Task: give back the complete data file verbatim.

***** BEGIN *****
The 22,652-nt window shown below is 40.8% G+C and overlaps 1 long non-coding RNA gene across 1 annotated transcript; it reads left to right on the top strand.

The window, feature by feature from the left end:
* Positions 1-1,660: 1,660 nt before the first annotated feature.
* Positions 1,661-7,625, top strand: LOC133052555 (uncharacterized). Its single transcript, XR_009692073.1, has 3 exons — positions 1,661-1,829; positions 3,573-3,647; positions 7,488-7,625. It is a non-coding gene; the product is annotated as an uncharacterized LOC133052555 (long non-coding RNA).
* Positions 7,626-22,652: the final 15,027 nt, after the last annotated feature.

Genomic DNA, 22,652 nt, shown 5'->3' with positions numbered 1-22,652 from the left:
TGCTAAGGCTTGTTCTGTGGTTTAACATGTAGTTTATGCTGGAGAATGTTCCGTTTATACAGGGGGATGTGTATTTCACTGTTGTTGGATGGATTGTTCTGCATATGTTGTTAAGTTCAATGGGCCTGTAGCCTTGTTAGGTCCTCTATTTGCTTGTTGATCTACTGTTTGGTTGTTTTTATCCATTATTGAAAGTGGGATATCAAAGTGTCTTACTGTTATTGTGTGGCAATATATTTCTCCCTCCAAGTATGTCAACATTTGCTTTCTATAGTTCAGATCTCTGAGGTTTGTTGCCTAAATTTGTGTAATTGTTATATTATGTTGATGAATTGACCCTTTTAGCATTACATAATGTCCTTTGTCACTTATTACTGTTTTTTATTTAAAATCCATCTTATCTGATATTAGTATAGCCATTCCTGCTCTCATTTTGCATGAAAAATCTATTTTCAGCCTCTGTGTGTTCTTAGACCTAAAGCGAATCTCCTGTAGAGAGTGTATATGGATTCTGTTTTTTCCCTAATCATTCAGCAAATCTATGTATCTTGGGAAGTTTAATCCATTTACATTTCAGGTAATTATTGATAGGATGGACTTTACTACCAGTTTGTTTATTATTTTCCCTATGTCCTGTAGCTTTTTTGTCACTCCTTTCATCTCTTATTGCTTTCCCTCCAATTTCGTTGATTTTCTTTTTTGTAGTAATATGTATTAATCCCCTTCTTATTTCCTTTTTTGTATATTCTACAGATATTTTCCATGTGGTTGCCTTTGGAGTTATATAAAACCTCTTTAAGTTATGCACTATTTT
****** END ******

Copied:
The 22,652-nt window shown below is 40.8% G+C and overlaps 1 long non-coding RNA gene across 1 annotated transcript; it reads left to right on the top strand.

The window, feature by feature from the left end:
* Positions 1-1,660: 1,660 nt before the first annotated feature.
* Positions 1,661-7,625, top strand: LOC133052555 (uncharacterized). Its single transcript, XR_009692073.1, has 3 exons — positions 1,661-1,829; positions 3,573-3,647; positions 7,488-7,625. It is a non-coding gene; the product is annotated as an uncharacterized LOC133052555 (long non-coding RNA).
* Positions 7,626-22,652: the final 15,027 nt, after the last annotated feature.

Genomic DNA, 22,652 nt, shown 5'->3' with positions numbered 1-22,652 from the left:
TGCTAAGGCTTGTTCTGTGGTTTAACATGTAGTTTATGCTGGAGAATGTTCCGTTTATACAGGGGGATGTGTATTTCACTGTTGTTGGATGGATTGTTCTGCATATGTTGTTAAGTTCAATGGGCCTGTAGCCTTGTTAGGTCCTCTATTTGCTTGTTGATCTACTGTTTGGTTGTTTTTATCCATTATTGAAAGTGGGATATCAAAGTGTCTTACTGTTATTGTGTGGCAATATATTTCTCCCTCCAAGTATGTCAACATTTGCTTTCTATAGTTCAGATCTCTGAGGTTTGTTGCCTAAATTTGTGTAATTGTTATATTATGTTGATGAATTGACCCTTTTAGCATTACATAATGTCCTTTGTCACTTATTACTGTTTTTTATTTAAAATCCATCTTATCTGATATTAGTATAGCCATTCCTGCTCTCATTTTGCATGAAAAATCTATTTTCAGCCTCTGTGTGTTCTTAGACCTAAAGCGAATCTCCTGTAGAGAGTGTATATGGATTCTGTTTTTTCCCTAATCATTCAGCAAATCTATGTATCTTGGGAAGTTTAATCCATTTACATTTCAGGTAATTATTGATAGGATGGACTTTACTACCAGTTTGTTTATTATTTTCCCTATGTCCTGTAGCTTTTTTGTCACTCCTTTCATCTCTTATTGCTTTCCCTCCAATTTCGTTGATTTTCTTTTTTGTAGTAATATGTATTAATCCCCTTCTTATTTCCTTTTTTGTATATTCTACAGATATTTTCCATGTGGTTGCCTTTGGAGTTATATAAAACCTCTTTAAGTTATGCACTATTTT